AO-affected American veteran finds peace in Vietnam
March 23, 2007
James Rhodes, an American war veteran who was affected by Agent Orange/Dioxin during the US-led war in Vietnam, has found peace of mind each time he has returned to Vietnam.
The American veteran, who is now disabled as consequence of his exposure to the toxic chemical sprayed by the US military over Vietnam during the war, has made frequent trips to Vietnam for medical treatment.
“In violation of the US Embargo against Vietnam, I made the first of many trips back to Ho Chi Minh City and Hanoi in 1990 for medical treatment,” he said.
During the first trip, Rhodes met a couple of elderly Vietnamese rice farmers, who had walked by his room in the hospital where he was undergoing medical treatment.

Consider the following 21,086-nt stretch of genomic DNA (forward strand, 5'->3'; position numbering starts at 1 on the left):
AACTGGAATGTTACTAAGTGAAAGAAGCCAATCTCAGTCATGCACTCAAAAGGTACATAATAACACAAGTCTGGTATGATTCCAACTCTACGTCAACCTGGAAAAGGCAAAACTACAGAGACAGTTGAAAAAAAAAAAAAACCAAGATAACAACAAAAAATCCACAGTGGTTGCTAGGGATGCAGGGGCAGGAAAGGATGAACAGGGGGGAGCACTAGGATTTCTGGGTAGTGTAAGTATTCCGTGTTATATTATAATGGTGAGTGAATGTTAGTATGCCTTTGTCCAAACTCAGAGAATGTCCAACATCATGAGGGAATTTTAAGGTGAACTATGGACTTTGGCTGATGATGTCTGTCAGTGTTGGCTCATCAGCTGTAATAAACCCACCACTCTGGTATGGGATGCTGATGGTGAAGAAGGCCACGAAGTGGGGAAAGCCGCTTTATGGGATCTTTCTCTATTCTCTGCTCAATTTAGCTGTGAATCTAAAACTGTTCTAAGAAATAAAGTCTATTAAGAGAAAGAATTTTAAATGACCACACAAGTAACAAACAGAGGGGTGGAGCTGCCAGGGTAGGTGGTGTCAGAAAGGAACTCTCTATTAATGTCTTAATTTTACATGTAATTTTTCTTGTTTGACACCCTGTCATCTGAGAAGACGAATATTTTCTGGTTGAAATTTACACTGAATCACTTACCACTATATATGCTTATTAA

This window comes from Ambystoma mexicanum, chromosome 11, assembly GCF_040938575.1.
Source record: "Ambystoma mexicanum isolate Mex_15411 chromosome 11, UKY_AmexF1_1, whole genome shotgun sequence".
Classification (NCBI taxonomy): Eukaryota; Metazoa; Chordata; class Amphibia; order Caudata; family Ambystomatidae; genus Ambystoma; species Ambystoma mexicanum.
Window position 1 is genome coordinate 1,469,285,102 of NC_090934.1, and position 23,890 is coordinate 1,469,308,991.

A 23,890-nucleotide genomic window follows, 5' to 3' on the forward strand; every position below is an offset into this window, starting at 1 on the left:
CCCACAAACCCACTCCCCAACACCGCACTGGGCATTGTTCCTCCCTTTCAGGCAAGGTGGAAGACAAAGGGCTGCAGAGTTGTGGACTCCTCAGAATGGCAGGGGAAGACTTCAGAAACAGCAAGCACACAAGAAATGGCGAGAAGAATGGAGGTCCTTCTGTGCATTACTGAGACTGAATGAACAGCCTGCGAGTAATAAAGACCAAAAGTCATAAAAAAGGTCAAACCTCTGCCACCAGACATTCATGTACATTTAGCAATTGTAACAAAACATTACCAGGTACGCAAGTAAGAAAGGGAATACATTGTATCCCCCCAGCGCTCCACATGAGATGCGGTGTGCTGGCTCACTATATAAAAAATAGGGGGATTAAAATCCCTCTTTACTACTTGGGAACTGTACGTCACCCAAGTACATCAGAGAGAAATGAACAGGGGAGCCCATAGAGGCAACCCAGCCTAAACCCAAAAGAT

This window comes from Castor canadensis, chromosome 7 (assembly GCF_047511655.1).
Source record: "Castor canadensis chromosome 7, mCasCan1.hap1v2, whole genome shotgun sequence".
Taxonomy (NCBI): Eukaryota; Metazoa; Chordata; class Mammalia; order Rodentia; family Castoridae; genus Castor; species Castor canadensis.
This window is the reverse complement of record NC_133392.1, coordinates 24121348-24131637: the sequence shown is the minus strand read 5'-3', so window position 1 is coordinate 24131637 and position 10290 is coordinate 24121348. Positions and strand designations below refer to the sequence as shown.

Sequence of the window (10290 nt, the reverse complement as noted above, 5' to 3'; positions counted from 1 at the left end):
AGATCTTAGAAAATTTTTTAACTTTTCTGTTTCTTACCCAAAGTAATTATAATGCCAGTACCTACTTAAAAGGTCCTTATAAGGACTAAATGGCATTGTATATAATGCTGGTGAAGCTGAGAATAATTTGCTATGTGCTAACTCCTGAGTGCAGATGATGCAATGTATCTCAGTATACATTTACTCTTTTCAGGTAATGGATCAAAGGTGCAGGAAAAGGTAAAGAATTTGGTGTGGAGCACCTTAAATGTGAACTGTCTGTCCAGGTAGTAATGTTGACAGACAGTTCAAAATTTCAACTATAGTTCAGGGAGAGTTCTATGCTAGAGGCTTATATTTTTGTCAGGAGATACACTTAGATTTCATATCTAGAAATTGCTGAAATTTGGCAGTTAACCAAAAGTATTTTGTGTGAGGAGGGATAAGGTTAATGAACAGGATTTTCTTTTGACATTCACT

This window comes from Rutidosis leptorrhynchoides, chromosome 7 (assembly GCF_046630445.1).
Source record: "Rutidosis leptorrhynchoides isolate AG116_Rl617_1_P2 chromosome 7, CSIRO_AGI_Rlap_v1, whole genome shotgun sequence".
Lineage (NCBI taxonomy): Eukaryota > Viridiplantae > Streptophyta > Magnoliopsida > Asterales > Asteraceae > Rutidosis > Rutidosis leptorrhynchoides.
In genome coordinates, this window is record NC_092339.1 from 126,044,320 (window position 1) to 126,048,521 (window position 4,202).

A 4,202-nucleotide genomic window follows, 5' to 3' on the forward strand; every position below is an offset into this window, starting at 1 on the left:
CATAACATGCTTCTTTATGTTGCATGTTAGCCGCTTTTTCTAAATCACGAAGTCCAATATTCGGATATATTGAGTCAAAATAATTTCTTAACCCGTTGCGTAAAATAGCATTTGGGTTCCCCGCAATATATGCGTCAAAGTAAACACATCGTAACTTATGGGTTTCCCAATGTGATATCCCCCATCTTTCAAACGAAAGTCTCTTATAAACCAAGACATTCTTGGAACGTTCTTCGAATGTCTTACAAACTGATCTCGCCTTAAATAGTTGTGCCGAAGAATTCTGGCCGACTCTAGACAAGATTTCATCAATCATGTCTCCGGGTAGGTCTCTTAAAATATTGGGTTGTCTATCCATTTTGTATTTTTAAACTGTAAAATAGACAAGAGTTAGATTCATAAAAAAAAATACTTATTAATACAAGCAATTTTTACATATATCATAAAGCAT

The old couple, who had nine of their children killed by the US military, expressed their sadness that Rhodes was ill and offered their services if they could do anything for him. They also expressed their utmost compassion and forgiveness.
“This is a perfect example of the nature found in Vietnamese people,” Rhodes said.
The US veteran also said that all of his Vietnamese doctors had treated him with the utmost professionalism, courtesy, and respect. He has received expert medical services and treatments and has rarely paid over US $50 per day for them.
“Morever I will never forget that it is the American Government, and the Veterans Administration, that to date refuses to admit or acknowledge my exposure, and related problems, to herbicidal poisons,” he stressed.
”If Vietnam would let me, I would remain in here,” Rhodes concluded. (VNA)